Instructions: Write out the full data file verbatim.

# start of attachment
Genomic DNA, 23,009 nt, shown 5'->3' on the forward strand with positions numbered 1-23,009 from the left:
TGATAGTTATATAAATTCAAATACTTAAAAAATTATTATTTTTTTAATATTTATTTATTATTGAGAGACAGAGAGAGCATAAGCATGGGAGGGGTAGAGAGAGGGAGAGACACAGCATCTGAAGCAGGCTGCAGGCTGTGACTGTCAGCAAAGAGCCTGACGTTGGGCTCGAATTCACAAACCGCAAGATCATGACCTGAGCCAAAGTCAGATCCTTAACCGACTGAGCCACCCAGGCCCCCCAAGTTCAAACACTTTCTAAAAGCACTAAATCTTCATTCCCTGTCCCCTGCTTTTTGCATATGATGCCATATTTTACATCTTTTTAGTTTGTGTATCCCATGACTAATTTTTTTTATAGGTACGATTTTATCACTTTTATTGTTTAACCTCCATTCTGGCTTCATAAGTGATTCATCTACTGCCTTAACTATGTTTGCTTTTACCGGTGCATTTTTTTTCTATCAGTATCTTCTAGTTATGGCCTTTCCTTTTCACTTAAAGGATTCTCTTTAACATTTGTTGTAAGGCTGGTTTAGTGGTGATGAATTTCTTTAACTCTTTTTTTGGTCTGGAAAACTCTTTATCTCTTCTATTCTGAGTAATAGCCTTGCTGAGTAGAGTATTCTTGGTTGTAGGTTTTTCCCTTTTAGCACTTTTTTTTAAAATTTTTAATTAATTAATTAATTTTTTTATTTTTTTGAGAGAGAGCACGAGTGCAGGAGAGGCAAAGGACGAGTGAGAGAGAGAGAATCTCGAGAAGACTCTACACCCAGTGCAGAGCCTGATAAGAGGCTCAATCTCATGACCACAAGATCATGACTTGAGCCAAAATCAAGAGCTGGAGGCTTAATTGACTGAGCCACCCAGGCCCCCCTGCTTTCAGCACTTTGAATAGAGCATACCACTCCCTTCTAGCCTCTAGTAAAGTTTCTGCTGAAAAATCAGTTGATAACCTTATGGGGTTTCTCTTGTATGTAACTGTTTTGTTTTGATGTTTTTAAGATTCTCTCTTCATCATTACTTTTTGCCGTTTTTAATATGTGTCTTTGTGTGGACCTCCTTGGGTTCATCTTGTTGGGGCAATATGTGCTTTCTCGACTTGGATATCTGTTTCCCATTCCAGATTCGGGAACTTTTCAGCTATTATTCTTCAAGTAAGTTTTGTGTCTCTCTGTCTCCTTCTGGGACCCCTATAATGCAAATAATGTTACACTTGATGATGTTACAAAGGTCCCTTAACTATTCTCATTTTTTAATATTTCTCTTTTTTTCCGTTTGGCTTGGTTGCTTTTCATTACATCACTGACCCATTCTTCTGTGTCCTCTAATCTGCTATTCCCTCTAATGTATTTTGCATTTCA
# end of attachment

Genomic DNA, 23,009 nt, shown 5'->3' on the forward strand with positions numbered 1-23,009 from the left:
TGATAGTTATATAAATTCAAATACTTAAAAAATTATTATTTTTTTAATATTTATTTATTATTGAGAGACAGAGAGAGCATAAGCATGGGAGGGGTAGAGAGAGGGAGAGACACAGCATCTGAAGCAGGCTGCAGGCTGTGACTGTCAGCAAAGAGCCTGACGTTGGGCTCGAATTCACAAACCGCAAGATCATGACCTGAGCCAAAGTCAGATCCTTAACCGACTGAGCCACCCAGGCCCCCCAAGTTCAAACACTTTCTAAAAGCACTAAATCTTCATTCCCTGTCCCCTGCTTTTTGCATATGATGCCATATTTTACATCTTTTTAGTTTGTGTATCCCATGACTAATTTTTTTTATAGGTACGATTTTATCACTTTTATTGTTTAACCTCCATTCTGGCTTCATAAGTGATTCATCTACTGCCTTAACTATGTTTGCTTTTACCGGTGCATTTTTTTTCTATCAGTATCTTCTAGTTATGGCCTTTCCTTTTCACTTAAAGGATTCTCTTTAACATTTGTTGTAAGGCTGGTTTAGTGGTGATGAATTTCTTTAACTCTTTTTTTGGTCTGGAAAACTCTTTATCTCTTCTATTCTGAGTAATAGCCTTGCTGAGTAGAGTATTCTTGGTTGTAGGTTTTTCCCTTTTAGCACTTTTTTTTAAAATTTTTAATTAATTAATTAATTTTTTTATTTTTTTGAGAGAGAGCACGAGTGCAGGAGAGGCAAAGGACGAGTGAGAGAGAGAGAATCTCGAGAAGACTCTACACCCAGTGCAGAGCCTGATAAGAGGCTCAATCTCATGACCACAAGATCATGACTTGAGCCAAAATCAAGAGCTGGAGGCTTAATTGACTGAGCCACCCAGGCCCCCCTGCTTTCAGCACTTTGAATAGAGCATACCACTCCCTTCTAGCCTCTAGTAAAGTTTCTGCTGAAAAATCAGTTGATAACCTTATGGGGTTTCTCTTGTATGTAACTGTTTTGTTTTGATGTTTTTAAGATTCTCTCTTCATCATTACTTTTTGCCGTTTTTAATATGTGTCTTTGTGTGGACCTCCTTGGGTTCATCTTGTTGGGGCAATATGTGCTTTCTCGACTTGGATATCTGTTTCCCATTCCAGATTCGGGAACTTTTCAGCTATTATTCTTCAAGTAAGTTTTGTGTCTCTCTGTCTCCTTCTGGGACCCCTATAATGCAAATAATGTTACACTTGATGATGTTACAAAGGTCCCTTAACTATTCTCATTTTTTAATATTTCTCTTTTTTTCCGTTTGGCTTGGTTGCTTTTCATTACATCACTGACCCATTCTTCTGTGTCCTCTAATCTGCTATTCCCTCTAATGTATTTTGCATTTCA